Arne Duncan, Road Trip! or the Rhetoric of Allusion
What does an allusion do, rhetorically speaking? It’s a term most of us are supposed to know in theory (i.e. a reference to something well known) and recognize in context (I say “come to the Dark side;” you think Star Wars or maybe “we have cookies”). It’s also part of the Los Angeles Unified School District curriculum. Their 8th grade reading standards include “analyze the impact of specific word choices on meaning and tone, including analogies and allusions to other texts.”
I mention LAUSD specifically because that’s where Secretary of Education Arne Duncan recently delivered his “The Road Less Traveled” speech. What inspired him to make this poetic allusion? In the opening of the speech, Duncan gives one reason: “the public school system of Los Angeles is at a crossroads today.” The theme of road trips and choices makes for consistent imagery. No English teachers in the audience took off for mixed metaphors, not here.
Allusions do have their problems. Like analogies, allusions rarely match the message perfectly. Duncan is advocating for clear action; Frost’s poem expresses ambiguity. Yes, the speaker famously took the road less traveled, but there’s no real indicator the choice was a wise one or that these roads actually differed in difficulty or virtue. Duncan actually has to tell his audience how to interpret the poem—how to jump from the Frost lines about choice to his lines of easy/hard:
Or you can take the road less traveled, the harder road. I encourage you to take the road less traveled because, to paraphrase the poet Robert Frost, it will make all the difference.
In other words, Duncan asks the audience to see the situation as two unequally traveled roads where
- Two unequally traveled roads means one is easy, and the other is hard.
- Doing what is good is hard; doing what is bad is easy.
- We want to do what is good.
If the audience follows Duncan’s leaps, then it is an easy walk to Duncan’s parting advice: “So Los Angeles, take the hard road, not the easy one. Seek tough-minded collaboration, not tough-minded confrontation.” But if you know the poem, then these aren’t easy jumps. Too many questions trip you up. Why is Frost’s less traveled road the harder road? Or, if we interpret the poem (as high school taught me to) as a celebration of the creative life, then how does this poem connect to a speech so keen on prepping students for careers (a word mentioned eight times)? On the other hand if you, like many scholars, read it as ironic, then why is this a good model to use for decision making? Perhaps Frost himself said it best: “You have to be careful of that one; it’s a tricky poem – very tricky.” In other words, the more the audience knows, the more they might wonder, why bring this poem up in the first place?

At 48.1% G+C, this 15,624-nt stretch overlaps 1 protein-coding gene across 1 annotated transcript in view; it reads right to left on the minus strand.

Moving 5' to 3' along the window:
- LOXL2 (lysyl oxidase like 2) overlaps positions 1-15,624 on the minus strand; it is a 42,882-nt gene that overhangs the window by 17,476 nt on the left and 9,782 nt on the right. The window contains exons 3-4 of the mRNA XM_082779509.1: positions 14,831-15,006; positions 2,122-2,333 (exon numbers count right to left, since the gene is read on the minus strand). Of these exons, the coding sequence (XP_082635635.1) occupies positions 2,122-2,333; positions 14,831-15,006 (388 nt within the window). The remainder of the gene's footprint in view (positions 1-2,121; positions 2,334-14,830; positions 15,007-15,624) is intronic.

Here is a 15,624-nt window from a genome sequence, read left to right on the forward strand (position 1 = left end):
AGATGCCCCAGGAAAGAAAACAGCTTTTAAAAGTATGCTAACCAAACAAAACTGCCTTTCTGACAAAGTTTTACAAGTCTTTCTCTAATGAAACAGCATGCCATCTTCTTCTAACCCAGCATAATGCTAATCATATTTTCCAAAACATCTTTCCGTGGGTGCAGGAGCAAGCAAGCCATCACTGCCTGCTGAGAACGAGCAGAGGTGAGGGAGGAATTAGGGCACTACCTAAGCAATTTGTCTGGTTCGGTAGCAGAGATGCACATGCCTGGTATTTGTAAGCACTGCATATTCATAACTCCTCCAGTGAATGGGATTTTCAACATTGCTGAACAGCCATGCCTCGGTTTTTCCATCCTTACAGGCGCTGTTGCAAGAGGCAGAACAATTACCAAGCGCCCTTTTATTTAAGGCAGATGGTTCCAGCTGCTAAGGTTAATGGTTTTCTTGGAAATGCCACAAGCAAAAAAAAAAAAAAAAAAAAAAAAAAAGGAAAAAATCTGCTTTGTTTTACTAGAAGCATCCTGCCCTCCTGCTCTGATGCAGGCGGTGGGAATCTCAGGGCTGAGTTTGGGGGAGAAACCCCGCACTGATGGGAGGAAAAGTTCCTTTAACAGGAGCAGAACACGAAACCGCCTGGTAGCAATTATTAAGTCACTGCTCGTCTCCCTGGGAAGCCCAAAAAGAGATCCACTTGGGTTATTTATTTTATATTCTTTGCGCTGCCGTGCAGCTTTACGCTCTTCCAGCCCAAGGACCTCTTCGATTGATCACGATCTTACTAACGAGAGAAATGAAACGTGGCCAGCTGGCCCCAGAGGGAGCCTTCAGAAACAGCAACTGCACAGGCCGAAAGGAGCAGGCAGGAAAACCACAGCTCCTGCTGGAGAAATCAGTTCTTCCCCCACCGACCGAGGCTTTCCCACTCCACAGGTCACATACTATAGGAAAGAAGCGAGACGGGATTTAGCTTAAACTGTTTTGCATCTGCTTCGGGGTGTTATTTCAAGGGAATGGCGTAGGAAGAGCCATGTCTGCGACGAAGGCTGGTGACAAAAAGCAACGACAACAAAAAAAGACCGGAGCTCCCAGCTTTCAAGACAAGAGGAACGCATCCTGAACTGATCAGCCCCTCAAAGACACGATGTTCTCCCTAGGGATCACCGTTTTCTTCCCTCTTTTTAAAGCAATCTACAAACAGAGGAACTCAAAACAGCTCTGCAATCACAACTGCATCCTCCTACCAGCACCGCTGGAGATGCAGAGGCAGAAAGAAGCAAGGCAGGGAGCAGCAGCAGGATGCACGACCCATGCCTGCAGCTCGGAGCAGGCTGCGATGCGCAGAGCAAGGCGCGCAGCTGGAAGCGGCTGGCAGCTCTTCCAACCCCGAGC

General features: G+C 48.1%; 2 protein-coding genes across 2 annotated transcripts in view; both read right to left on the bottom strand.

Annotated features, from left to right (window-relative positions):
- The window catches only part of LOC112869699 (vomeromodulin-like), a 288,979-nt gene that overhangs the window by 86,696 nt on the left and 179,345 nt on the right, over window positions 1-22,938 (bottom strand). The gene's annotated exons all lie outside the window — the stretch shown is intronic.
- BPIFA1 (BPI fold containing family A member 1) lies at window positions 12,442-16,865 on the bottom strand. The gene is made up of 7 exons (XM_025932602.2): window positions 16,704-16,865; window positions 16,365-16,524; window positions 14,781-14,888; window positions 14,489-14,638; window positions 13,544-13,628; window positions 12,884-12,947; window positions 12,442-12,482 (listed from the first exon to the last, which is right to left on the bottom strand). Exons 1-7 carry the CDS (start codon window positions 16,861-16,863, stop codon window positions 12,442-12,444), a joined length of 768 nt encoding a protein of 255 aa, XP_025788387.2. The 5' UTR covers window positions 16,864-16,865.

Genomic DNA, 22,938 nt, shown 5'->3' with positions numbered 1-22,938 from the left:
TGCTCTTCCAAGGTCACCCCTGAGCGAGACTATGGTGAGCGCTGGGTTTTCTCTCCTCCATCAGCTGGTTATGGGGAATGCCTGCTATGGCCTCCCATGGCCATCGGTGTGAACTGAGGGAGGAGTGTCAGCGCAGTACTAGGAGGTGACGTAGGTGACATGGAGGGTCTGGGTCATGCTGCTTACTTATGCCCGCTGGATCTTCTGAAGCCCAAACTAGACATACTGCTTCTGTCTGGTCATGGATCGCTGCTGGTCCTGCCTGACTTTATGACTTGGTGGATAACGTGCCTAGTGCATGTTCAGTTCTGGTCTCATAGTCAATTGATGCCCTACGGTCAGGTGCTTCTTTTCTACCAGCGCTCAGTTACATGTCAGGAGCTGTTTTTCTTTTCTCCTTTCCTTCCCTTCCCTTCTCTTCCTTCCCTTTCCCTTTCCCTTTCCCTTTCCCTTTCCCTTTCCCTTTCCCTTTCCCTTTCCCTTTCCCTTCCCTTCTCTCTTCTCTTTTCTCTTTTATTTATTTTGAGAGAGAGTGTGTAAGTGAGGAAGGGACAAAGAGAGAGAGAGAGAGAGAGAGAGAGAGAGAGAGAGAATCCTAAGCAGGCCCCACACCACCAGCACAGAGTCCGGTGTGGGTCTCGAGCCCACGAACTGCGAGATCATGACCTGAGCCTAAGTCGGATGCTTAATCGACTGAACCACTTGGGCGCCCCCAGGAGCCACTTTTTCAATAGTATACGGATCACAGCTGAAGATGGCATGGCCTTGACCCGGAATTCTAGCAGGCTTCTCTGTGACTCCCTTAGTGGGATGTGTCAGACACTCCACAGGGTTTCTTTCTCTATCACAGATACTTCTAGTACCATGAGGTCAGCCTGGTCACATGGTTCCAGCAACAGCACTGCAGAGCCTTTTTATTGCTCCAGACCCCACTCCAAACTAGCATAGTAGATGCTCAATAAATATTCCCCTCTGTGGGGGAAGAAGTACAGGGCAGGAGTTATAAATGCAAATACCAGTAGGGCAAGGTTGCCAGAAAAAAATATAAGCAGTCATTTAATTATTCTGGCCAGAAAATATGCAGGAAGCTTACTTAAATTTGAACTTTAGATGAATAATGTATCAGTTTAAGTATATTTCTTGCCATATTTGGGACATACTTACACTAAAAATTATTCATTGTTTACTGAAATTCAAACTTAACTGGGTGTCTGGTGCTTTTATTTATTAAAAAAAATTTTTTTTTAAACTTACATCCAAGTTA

Here’s my guess: Duncan isn’t talking to the English teachers with expertise in American poetry. Instead, he addresses the much wider audience that knows the poem, sort of. It is a poem most Americans, including high school students, are supposed to know, at least a little. So quoting it can say: look at all of us getting the same cultural touchstones; see how education brings us together.
But even that is a stretch. Considering the speech in its entirety, Frost looks mostly decorative. After the opening lines, Duncan doesn’t return to the actual poem except in the very general sense of two roads and choice. It’s not really about demonstrating how education in American literature creates a shared cultural memory and sense of identity. It’s not about how education teaches us to turn artistic expression into inspiration for action or moments of reflection. Rather, I see the poem as a way to bring out Obama Adminstration’s standard script on education-reform-is-a-road metaphor, one that fits the “Race to the Top” school initiatives. The allusion is a set-up, nothing in its own right.
So it’s generic imagery rather than a specifically grounded choice; this is also a political speech not a bid to rival Milton. Nevertheless, careless allusions open you up to all kinds of trouble. Frost isn’t the only one interested in crossroads. It’s also a good place to meet the devil.
If you want to know more
- Matt recently wrote about intertextuality, a concept in rhetorical and linguistic studies often used interchangeably with allusion. For more on the similarities and differences between the terms, there is Joseph Michael Pucci’s The Full-Knowing Reader: Allusion and the Power of the Reader in the Western Literary Tradition.
- Duncan really did stick to the script of road metaphor. His audience heard
- “The good news is that the LA unified district is starting to move in the right direction.”
- “The bad news, and the brutal truth, is that the greater LA area has so far to go. Too many schools are still mired in mediocrity.”
- “parent engagement in schools must be a two-way street–and that road leads right back the dining room table.”
- For the sake of my own focus and consistency, I left out Duncan’s other metaphor, that of a “perfect storm”. He mentions it the opening of the address twice, which could allow an uncharitable reader to boil his imagery repertoire down to that of weather and the roads—adhering, however unintentionally—to Marianne Dashwood’s definition of polite, but deadly dull, conversation. If this Austenian allusion leaves you wanting, see page 111 here.
- Confused by the cookie allusion? Get up to speed on geek culture here.
- Duncan spoke at the United Way of Greater Los Angeles Education Summit. Transcript, on which this analysis is based, can be found here. A copy of Frost’s “The Road Not Taken” can be found here. For a collection of scholarly interpretations, some of which informed this post, see here. Katherine Kearns’s excerpt contains the Frost quote cited above.